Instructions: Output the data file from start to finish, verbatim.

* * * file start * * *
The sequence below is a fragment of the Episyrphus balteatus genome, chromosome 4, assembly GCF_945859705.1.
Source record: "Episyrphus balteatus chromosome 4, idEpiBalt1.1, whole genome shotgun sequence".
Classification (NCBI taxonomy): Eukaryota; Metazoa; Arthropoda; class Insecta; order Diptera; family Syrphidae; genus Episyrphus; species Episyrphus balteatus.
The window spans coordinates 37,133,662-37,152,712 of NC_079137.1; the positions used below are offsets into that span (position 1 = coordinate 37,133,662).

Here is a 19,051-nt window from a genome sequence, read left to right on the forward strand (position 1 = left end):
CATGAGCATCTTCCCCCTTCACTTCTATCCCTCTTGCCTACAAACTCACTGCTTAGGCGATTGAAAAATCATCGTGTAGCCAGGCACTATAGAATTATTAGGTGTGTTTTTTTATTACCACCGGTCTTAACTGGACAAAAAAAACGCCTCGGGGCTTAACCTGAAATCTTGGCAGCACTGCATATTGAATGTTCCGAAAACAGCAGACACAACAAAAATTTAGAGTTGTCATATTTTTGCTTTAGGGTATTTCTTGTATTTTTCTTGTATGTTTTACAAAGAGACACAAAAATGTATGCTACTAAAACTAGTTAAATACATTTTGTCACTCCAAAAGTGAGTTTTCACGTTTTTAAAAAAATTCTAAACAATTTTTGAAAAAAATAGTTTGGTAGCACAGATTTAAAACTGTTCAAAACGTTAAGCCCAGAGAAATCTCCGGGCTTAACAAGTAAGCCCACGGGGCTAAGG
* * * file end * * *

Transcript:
The sequence below is a fragment of the Episyrphus balteatus genome, chromosome 4, assembly GCF_945859705.1.
Source record: "Episyrphus balteatus chromosome 4, idEpiBalt1.1, whole genome shotgun sequence".
Classification (NCBI taxonomy): Eukaryota; Metazoa; Arthropoda; class Insecta; order Diptera; family Syrphidae; genus Episyrphus; species Episyrphus balteatus.
The window spans coordinates 37,133,662-37,152,712 of NC_079137.1; the positions used below are offsets into that span (position 1 = coordinate 37,133,662).

Here is a 19,051-nt window from a genome sequence, read left to right on the forward strand (position 1 = left end):
CATGAGCATCTTCCCCCTTCACTTCTATCCCTCTTGCCTACAAACTCACTGCTTAGGCGATTGAAAAATCATCGTGTAGCCAGGCACTATAGAATTATTAGGTGTGTTTTTTTATTACCACCGGTCTTAACTGGACAAAAAAAACGCCTCGGGGCTTAACCTGAAATCTTGGCAGCACTGCATATTGAATGTTCCGAAAACAGCAGACACAACAAAAATTTAGAGTTGTCATATTTTTGCTTTAGGGTATTTCTTGTATTTTTCTTGTATGTTTTACAAAGAGACACAAAAATGTATGCTACTAAAACTAGTTAAATACATTTTGTCACTCCAAAAGTGAGTTTTCACGTTTTTAAAAAAATTCTAAACAATTTTTGAAAAAAATAGTTTGGTAGCACAGATTTAAAACTGTTCAAAACGTTAAGCCCAGAGAAATCTCCGGGCTTAACAAGTAAGCCCACGGGGCTAAGG